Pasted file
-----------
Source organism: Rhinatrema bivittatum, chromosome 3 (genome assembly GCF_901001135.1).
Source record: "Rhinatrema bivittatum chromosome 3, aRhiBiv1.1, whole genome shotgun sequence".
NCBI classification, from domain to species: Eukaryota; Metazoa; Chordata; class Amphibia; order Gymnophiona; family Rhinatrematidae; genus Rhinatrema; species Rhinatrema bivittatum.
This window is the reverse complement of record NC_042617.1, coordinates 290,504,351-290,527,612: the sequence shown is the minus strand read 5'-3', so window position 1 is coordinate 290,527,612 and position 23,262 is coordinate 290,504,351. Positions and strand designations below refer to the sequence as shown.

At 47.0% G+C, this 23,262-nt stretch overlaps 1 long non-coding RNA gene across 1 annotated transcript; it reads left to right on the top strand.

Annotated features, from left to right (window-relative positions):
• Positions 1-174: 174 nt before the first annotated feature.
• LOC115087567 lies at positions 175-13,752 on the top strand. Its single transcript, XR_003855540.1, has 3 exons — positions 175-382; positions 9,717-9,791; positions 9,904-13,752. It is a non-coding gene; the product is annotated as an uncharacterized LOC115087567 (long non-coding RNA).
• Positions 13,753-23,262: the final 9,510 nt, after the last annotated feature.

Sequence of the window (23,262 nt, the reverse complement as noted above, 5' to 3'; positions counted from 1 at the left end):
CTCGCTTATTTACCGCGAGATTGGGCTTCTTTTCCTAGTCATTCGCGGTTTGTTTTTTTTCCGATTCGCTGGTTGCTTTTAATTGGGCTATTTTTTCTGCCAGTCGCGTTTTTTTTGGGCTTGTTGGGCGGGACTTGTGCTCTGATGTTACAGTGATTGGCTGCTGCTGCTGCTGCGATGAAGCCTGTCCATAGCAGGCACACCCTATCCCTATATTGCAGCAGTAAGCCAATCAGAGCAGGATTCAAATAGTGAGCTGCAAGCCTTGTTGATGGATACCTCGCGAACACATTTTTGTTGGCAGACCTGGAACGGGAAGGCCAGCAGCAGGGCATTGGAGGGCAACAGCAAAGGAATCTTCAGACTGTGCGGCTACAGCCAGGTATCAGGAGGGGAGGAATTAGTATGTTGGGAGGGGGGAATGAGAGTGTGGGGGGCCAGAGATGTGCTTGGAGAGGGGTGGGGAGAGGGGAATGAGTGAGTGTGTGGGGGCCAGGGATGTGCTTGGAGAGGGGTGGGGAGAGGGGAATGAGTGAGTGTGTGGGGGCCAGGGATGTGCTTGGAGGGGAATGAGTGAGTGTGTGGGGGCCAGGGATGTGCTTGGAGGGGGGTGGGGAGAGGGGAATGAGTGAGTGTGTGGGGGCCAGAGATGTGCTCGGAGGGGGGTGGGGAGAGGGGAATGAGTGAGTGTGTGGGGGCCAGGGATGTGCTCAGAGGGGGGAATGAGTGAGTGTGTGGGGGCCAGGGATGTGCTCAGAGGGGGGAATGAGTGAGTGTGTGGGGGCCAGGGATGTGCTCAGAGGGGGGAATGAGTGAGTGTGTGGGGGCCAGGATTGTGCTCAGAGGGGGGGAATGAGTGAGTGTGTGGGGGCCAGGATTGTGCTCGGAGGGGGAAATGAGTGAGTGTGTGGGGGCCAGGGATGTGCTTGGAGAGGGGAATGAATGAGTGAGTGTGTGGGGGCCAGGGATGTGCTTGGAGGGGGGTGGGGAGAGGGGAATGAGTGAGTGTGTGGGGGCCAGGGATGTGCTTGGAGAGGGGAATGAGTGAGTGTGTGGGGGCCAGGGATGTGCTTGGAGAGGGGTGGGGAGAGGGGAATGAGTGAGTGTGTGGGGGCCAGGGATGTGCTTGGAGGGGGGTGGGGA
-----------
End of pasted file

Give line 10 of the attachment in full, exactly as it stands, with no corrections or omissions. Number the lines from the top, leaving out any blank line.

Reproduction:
Sequence of the window (23,262 nt, the reverse complement as noted above, 5' to 3'; positions counted from 1 at the left end):